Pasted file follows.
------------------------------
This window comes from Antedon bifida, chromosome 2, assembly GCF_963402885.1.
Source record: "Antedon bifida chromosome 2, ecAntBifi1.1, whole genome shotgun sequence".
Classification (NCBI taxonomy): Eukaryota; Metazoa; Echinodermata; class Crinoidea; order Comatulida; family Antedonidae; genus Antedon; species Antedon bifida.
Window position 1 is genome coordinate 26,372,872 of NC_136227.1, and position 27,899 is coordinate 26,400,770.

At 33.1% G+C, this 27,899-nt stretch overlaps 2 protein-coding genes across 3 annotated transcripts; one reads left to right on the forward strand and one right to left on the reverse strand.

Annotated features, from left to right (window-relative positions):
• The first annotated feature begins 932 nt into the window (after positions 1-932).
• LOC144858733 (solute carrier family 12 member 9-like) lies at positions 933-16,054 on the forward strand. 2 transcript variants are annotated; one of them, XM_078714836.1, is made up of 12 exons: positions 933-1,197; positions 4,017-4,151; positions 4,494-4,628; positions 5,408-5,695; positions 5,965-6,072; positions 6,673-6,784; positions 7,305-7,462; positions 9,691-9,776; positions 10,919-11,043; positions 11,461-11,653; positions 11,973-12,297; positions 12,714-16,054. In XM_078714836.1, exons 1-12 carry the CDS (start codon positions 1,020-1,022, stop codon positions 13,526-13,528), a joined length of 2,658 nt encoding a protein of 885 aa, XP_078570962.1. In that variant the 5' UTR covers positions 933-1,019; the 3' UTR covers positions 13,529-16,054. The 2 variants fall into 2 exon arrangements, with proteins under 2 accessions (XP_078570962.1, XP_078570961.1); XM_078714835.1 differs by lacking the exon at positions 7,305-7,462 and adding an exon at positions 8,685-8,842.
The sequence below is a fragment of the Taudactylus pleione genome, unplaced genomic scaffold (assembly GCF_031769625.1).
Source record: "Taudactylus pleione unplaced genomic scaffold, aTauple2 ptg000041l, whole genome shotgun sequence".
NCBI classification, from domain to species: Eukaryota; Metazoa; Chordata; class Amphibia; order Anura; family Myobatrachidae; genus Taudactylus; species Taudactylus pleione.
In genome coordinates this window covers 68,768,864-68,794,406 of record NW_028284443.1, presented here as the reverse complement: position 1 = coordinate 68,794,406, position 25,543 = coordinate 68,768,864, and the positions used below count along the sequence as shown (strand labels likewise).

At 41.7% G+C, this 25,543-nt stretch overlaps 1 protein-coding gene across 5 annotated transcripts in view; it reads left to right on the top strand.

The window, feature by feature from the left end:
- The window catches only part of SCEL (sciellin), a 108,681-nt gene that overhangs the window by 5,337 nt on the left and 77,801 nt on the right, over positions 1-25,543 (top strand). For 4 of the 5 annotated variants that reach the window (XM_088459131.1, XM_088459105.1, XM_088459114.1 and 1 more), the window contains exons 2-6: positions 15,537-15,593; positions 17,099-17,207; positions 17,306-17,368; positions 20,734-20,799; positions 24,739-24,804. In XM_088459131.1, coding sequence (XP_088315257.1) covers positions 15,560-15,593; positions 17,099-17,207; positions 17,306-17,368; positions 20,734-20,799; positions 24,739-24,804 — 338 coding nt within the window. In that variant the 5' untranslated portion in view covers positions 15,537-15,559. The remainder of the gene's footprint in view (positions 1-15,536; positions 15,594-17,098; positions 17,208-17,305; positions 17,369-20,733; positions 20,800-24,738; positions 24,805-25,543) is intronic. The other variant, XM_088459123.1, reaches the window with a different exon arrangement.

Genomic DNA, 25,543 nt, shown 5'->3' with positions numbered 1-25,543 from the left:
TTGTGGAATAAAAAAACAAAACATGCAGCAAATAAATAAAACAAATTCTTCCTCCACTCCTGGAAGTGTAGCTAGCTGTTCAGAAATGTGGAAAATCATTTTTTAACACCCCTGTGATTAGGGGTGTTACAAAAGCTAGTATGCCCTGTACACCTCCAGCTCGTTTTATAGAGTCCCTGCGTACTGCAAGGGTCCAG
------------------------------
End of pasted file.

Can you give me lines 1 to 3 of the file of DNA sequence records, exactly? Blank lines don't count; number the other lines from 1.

This window comes from Antedon bifida, chromosome 2, assembly GCF_963402885.1.
Source record: "Antedon bifida chromosome 2, ecAntBifi1.1, whole genome shotgun sequence".
Classification (NCBI taxonomy): Eukaryota; Metazoa; Echinodermata; class Crinoidea; order Comatulida; family Antedonidae; genus Antedon; species Antedon bifida.